[box type = ”info”]Padel Magazine : Oscar Agea is the number one Spanish in Handipadel in Spain. He offers us a very interesting interview on the possibilities and advantages of this sport for the disabled. [/ Box]

Padel Magazine : Can you tell us how you fell in the padel?

Oscar Agea: I've been playing padel since I was young. It is a different sport compared to others. In the end, I play much more than before because it is a tolerant sport and more accessible than others.

I play with someone else, we get better quickly. I became the number of Spain and one can say also on the world level. Everyone should try to play this sport because it can really help. We manage to have fun and improve, despite the different handicaps of the players.

PM: Can you make matches with players without an armchair?

OA: This sport allows you to play with everyone. Depending on the level, we can obviously play with people who have no disabilities. We can play from the baseline as in flap. It is a sport that reduces handicaps.

PM: Did you play tennis with the padel? Did tennis help you play padel better?

Tennis I practiced and still practice but rather padel reinforcement. Tennis helps me to play better padel because tennis is less accessible, more difficult and is a good way to train indirectly padel. Phisically padel is perhaps more interesting than tennis too. These sports complement each other.

PM: What can you say to the French and disabled sportsmen to push them to discover the padel?

I recommend this sport to all people who want to have fun playing padel. In this sport there are plenty of things that make you feel better and regain your taste for sport. This sport is also closer because we are not alone. The other advantage is that it allows to play with players without necessarily with health problems. The padel reduces these problems.

The padel makes work balance, mobility or tone. The padel is very good exercise for everyone.

PM: Are there any complications in playing the net?

OA: At the net, yes there may be some problems, first because we are close to the net and in a wheelchair, it is not easy to control well. Then there is of course the problem of height that is not necessarily obvious. But the advantage we have is the two rebounds to which we have the right. It's easier for us to catch the ball again. It increases playability and reduces the height problem we may have at the net.

PM: Is it difficult to reach a good level when one is disabled? Can we really have fun?

Yes, it's a sport that deserves attention. This sport is a treat. In 4 years, I personally evolved my game in an obvious way and became the number one in Spain. We evolve and have fun. The fact that there are walls helps us to return the ball more easily. The racket is very handy and is an asset, especially compared to other racket sports like tennis. With training, we can come better, that's for sure.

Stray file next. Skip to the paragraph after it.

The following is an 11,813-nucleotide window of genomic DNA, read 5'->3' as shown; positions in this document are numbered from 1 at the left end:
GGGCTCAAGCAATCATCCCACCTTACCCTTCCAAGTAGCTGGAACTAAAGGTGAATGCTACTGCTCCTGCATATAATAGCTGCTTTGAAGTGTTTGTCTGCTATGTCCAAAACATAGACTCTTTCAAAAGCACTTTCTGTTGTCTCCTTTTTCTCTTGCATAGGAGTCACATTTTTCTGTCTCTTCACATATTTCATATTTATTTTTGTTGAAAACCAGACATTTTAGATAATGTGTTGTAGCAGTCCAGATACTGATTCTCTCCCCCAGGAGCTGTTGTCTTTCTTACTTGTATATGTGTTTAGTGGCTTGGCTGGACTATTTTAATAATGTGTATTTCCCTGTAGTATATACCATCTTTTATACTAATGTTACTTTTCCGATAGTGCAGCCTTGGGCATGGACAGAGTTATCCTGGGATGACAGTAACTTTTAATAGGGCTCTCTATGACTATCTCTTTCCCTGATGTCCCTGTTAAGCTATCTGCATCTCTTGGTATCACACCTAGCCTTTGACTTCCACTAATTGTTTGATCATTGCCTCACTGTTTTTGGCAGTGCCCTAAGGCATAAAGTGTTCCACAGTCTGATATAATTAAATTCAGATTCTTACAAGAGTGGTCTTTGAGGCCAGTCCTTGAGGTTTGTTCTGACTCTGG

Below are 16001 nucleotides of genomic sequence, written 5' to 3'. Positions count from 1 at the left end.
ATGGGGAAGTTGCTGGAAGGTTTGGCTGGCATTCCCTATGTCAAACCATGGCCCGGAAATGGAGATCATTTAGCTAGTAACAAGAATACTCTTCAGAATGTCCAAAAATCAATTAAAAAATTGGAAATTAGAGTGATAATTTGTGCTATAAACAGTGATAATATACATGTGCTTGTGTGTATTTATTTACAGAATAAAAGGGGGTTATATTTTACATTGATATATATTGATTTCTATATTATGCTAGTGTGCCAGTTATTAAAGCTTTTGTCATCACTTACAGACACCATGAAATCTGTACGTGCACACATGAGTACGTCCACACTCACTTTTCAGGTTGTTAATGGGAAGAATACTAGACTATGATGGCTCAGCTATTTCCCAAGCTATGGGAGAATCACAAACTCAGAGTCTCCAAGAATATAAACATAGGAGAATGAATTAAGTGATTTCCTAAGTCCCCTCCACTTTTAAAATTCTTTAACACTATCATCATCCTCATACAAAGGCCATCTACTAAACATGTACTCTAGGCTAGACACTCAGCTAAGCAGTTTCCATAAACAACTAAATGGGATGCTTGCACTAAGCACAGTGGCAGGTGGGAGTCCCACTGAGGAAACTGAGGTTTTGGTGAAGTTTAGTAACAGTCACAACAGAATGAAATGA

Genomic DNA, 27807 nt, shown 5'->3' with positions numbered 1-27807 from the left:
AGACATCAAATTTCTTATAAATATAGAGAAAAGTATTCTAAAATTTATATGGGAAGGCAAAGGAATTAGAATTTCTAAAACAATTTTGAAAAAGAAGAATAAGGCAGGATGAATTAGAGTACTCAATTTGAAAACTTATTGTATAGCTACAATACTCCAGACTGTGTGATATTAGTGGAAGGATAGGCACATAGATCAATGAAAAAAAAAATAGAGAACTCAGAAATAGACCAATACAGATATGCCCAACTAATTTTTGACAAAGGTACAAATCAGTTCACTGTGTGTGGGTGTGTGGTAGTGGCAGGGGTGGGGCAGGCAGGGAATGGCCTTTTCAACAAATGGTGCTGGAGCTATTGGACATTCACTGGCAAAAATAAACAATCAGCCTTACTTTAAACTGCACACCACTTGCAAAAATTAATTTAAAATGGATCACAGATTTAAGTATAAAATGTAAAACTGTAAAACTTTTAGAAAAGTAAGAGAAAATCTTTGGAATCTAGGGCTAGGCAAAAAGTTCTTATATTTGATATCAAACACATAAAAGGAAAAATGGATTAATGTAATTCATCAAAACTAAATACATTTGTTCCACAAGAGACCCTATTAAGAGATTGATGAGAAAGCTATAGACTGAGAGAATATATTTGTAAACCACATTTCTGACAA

PM: Is it easier to play padel than tennis?

Yes, clearly. In the padel, you can quickly acquire a median level quickly enough, while tennis will require much more time. The advantages of padel over tennis are many: The space is more restricted, we play two, the racket is more maneuverable, we have the walls that give us a second chance accentuated by the possibility of having a second rebound. Feel padel and have fun are weeks questions.

PM: Do you play with a particular paddle racket?

No, the racket is the same. The only difference is the rule. We have the right to two rebounds. For example, a rebound, the wall, then another bounce on the floor.

PM: Have you ever played in France to promote this sport?

I know Toulouse. There was a world championship. But there is a lot of potential in France. It's a country of snowshoes. It is a country where many disabled people might be interested in this sport. It would really be necessary to build padel courts and offer this sport to the disabled. They would be delighted and could even regain their taste. Remember that it is a team sport. France could become a real locomotive and push to develop and offer this sport to the disabled.

PM: Would you have a message to send to France and more specifically to the disabled looking for a playful, team and fun sport?

I tell all French players or potential players that you must at least try this sport. He has a lot more. It will certainly be much more than a sport. Having fun at the padel is easy. In a few weeks, it will be possible to play padel. And that's not possible for all sports.

PM: Is it expensive to paddle when you are disabled?

Let's say that there are incompressible costs, such as the wheelchair which must not be too heavy, which must be manageable. The wheelchair is a cost as is the padel court which must have some extra protections to not damage it too much. There are of course ancillary costs like racket and balls, but compared to other sports, we can estimate that it is not huge.

PM: Disabled people are certainly listening to us and would like to see a demo eventually, would you be willing to move to show us all this?

I will be delighted and delighted to help the padel develop in Paris, Toulouse, and elsewhere. I am the number one in Spain in handisport and you promise that you will be delighted by this sport.

PM: Can we say that the padel helped you personally?

The padel makes me very happy. But I obviously recommend everyone to play this sport that allows you to be freer with the means on board, to have opportunities to feel better and even have ambitions in a sport that offers many tract.

Franck Binisti - Padel Magazine
Franck Binisti

Franck Binisti discovers the padel at the Pyramid Club in 2009 in the Paris region. Since then padel is part of his life. You often see him touring France by going to cover the big French paddle events.